Exodus Desktop exports three extended public keys as far as I know. The first
xpub belongs to your Legacy account at m/44'/0'/0', the second
zpub to your Native Segwit account at m/84'/0'/0' and the third and final
zpub to your Taproot account at m/86'/0'/0'.
Depending on which of these extended keys your customer used, your bitcoin may be at "different locations" in your wallet. For more information about this, see this guide on derivation paths. No reason to worry, if your customer did indeed correctly use one of your extended public keys, you will be able to recover everything.
If the customer used the first
xpub, his wallet probably derived Legacy addresses from it. You should be able to see balance on those addresses in Exodus after you enabled advanced wallet mode in the settings and toggled Legacy Address on the right when viewing your bitcoin balance.
They probably didn't use the second
zpub, since that most likely wouldn't have caused any issues.
If they used the third
zpub things may get a little more complicated. It's quite unlikely that the wallet software of your customer used this key to derive Taproot addresses and the bitcoin would now be sitting on Native Segwit addresses, but using the wrong path at m/86'/0'/0'.
The latter and other similar scenarios (such as Legacy addresses on m/84'/0'/0' or Native Segwit addresses on m/44'/0'/0') can be recovered by manually deriving to the "wrong" path using the according script type. This can be easily done with Sparrow Wallet by disabling validate derivations in the settings, choosing the script type and changing the derivation path manually. Please only use these obscure accounts for recovery and not for actual usage in the future.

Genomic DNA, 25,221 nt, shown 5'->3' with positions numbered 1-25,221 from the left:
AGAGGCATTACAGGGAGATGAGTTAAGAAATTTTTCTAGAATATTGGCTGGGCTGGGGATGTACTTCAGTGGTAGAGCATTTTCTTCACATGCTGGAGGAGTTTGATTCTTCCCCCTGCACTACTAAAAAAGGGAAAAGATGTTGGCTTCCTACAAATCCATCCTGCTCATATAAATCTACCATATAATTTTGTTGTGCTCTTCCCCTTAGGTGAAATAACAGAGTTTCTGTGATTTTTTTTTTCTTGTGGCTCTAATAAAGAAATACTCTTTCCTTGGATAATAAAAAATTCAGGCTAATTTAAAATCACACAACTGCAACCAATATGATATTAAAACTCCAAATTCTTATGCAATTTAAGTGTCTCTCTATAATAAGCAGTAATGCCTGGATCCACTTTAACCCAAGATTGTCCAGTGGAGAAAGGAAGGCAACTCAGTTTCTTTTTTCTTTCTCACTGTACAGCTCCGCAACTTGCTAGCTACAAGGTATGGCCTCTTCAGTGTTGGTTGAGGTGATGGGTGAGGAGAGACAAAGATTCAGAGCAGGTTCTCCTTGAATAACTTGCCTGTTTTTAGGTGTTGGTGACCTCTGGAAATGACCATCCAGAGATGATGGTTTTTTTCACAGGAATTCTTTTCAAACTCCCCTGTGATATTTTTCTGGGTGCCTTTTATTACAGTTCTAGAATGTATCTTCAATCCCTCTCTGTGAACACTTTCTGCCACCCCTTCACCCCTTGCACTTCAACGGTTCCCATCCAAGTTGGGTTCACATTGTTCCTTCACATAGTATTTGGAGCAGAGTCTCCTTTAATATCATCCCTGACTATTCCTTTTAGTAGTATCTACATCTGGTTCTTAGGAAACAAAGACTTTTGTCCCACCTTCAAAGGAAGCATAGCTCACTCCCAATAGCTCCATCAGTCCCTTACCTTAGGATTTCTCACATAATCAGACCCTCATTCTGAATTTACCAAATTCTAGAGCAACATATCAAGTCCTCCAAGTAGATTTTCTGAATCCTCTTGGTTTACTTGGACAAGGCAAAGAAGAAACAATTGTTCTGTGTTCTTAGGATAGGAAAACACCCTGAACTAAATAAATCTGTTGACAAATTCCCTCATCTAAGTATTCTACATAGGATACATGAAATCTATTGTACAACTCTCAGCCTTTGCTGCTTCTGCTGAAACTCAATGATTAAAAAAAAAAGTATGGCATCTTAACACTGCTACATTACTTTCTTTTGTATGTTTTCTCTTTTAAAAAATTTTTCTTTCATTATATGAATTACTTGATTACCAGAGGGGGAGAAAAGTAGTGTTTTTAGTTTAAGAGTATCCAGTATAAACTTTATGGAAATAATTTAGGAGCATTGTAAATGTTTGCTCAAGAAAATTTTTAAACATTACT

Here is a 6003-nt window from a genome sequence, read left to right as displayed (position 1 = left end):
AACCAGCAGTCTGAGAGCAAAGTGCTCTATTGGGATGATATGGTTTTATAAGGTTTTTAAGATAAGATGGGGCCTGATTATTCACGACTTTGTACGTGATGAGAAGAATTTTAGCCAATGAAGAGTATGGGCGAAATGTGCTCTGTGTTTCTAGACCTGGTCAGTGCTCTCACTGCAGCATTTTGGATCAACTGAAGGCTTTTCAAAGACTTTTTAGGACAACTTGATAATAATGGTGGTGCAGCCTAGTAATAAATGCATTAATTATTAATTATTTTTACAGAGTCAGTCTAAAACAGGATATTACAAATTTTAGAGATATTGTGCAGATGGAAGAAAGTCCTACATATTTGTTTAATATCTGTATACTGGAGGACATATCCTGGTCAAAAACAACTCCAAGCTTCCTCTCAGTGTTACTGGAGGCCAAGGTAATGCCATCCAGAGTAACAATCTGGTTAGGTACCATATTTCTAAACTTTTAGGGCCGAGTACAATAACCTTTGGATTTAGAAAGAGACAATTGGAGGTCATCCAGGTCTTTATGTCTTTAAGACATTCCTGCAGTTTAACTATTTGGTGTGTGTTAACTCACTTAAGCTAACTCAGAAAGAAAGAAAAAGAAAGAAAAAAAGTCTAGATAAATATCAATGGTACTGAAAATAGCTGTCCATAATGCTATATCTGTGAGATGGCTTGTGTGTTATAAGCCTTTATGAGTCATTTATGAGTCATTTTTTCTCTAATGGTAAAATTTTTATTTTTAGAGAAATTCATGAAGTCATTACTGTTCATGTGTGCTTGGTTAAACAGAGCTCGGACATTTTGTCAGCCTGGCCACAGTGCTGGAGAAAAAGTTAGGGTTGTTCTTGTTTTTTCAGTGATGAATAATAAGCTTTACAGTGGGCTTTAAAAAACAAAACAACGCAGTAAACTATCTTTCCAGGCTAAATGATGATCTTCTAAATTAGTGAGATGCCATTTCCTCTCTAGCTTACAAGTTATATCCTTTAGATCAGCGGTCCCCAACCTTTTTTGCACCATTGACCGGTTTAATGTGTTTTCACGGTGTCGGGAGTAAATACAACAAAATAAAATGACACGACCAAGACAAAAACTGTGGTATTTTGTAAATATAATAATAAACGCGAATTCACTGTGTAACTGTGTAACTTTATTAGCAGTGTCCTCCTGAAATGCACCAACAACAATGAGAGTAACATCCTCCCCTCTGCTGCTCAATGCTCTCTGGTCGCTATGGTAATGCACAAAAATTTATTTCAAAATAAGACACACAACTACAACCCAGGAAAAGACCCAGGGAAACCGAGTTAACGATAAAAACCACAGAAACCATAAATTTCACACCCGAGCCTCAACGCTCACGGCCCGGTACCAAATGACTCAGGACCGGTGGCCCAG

There is of course also the possibility that the customer scammed/tricked you into using an address that doesn't even belong to you. I just wanted to mention this but you probably know the circumstances better than I do.
I would generally recommend not to use extended public keys like this and instead always generate addresses yourself. That way you can verify the correct script type/path is used and verify the address belongs to you in the first place. There is also a privacy concern involved when you reveal your extended public key, since anyone knowing it can derive all addresses of the account in question, thus being able to see your total balance and transactions.